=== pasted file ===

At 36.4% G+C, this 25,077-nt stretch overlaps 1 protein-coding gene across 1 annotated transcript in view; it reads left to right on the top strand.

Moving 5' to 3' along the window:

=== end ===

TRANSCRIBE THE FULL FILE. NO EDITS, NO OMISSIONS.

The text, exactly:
At 36.4% G+C, this 25,077-nt stretch overlaps 1 protein-coding gene across 1 annotated transcript in view; it reads left to right on the top strand.

Moving 5' to 3' along the window: